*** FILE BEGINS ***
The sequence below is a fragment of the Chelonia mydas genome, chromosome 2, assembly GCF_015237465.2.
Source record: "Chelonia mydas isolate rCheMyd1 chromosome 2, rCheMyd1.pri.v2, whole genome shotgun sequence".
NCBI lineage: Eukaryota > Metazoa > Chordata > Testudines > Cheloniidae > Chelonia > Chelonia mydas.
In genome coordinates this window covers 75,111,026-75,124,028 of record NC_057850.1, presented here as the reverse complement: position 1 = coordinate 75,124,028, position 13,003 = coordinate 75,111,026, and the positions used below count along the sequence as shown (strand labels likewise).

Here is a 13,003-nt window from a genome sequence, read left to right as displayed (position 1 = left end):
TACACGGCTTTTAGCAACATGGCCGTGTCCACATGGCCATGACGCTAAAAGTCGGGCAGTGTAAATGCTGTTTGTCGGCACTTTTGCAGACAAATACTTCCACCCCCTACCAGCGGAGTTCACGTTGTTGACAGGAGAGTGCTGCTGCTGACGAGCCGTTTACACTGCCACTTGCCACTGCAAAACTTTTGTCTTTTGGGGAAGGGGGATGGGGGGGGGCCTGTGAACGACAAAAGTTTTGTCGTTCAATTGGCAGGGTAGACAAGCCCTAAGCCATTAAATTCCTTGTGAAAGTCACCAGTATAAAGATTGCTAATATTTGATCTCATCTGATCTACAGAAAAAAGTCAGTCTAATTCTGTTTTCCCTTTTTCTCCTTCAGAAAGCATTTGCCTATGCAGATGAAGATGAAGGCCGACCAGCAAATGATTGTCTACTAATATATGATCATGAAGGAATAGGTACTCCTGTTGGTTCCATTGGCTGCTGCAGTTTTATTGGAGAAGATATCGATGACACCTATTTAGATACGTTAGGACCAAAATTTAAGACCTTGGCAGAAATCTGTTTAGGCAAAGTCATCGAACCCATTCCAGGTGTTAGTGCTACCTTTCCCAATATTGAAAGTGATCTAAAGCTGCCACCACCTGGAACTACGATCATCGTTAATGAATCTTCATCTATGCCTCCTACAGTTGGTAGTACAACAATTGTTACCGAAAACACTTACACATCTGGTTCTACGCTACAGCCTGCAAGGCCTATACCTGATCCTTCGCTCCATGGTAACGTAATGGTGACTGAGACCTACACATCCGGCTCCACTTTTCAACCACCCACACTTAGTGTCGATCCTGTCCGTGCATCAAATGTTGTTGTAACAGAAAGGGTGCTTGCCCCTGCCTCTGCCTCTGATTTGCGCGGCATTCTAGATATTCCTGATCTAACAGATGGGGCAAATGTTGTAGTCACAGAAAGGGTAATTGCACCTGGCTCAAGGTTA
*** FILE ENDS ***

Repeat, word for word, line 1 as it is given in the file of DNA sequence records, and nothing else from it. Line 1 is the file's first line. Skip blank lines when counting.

The sequence below is a fragment of the Chelonia mydas genome, chromosome 2, assembly GCF_015237465.2.